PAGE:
Florence Marian McNeill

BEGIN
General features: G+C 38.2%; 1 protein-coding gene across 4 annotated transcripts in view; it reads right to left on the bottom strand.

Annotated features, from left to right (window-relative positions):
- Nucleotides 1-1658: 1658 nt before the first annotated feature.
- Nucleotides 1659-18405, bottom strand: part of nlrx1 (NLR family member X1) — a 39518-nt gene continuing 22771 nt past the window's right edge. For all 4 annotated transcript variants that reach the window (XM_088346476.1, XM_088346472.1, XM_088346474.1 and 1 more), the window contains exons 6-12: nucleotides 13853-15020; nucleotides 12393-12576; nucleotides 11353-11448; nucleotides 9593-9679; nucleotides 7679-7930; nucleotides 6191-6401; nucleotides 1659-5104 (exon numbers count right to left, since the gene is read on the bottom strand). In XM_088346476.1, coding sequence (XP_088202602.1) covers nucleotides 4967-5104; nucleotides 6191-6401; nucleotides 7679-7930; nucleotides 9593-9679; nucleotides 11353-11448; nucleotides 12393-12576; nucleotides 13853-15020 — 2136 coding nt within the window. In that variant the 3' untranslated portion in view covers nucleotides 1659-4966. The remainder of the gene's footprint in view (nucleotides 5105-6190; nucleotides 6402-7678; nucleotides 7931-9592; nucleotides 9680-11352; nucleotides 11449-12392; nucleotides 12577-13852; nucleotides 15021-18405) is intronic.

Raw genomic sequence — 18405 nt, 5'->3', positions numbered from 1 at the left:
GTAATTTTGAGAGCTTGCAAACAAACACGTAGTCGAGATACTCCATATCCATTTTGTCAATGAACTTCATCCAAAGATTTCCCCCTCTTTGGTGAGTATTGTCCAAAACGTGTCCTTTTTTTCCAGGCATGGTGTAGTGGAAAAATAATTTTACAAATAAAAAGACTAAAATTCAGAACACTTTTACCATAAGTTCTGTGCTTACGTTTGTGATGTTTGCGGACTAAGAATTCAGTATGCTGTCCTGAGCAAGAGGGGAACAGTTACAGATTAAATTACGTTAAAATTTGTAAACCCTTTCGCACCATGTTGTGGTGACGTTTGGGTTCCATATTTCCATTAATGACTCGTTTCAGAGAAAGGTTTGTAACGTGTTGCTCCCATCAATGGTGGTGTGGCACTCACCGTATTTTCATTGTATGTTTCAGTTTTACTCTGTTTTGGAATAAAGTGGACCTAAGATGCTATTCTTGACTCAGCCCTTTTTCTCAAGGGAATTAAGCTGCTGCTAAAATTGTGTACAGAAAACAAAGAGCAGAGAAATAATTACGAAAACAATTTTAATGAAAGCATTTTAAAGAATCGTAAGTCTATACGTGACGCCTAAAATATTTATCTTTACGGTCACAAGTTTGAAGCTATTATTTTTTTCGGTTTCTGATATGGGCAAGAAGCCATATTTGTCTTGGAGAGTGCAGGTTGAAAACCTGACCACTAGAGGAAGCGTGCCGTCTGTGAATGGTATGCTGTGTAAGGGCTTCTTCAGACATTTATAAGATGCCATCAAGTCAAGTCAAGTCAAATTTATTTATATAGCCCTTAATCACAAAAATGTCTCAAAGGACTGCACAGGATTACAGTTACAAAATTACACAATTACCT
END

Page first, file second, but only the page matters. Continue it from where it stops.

Florence Marian McNeill (1885-1973), was born and brought up in an Orkney manse, where her father, a university graduate in divinity and medicine, kept up many of the old customs. Her secondary education was undertaken in Glasgow and in private schools in Paris and the Rhineland, before returning to Glasgow University to graduate with an arts degree. Among her friends and contemporaries at the time were James Bridie and Donald and Catherine Caswell. In the following years Florence Marian McNeill travelled abroad, visiting Greece, Egypt and Palestine among other countries, working in London as part of the suffragette movement, and later as a freelance journalist. Excited by the modern Scottish renaissance in literature and culture, she returned to Edinburgh to stay in 1926, working for a time as a researcher for the Scottish National Dictionary. Her only novel, The Road Home (1932), was loosely based on her years in Glasgow and London. A life-long interest in traditional Scottish lore first found expression in The Scots Kitchen (1929), and later The Scots Cellar (1956). These well-loved books of old recipes and convivial customs amount to a social history of Northern domestic life and its contacts with Europe. F. Marian McNeill's greatest contribution to the study of Scottish folk life was published in four volumes as The Silver Bough (1957-68). The first volume is this classic collection of national folk lore and folk belief; the next two books deal with seasonal festivals from Candlemas to Yule, while the final volume describes local festivals form all parts of the country.

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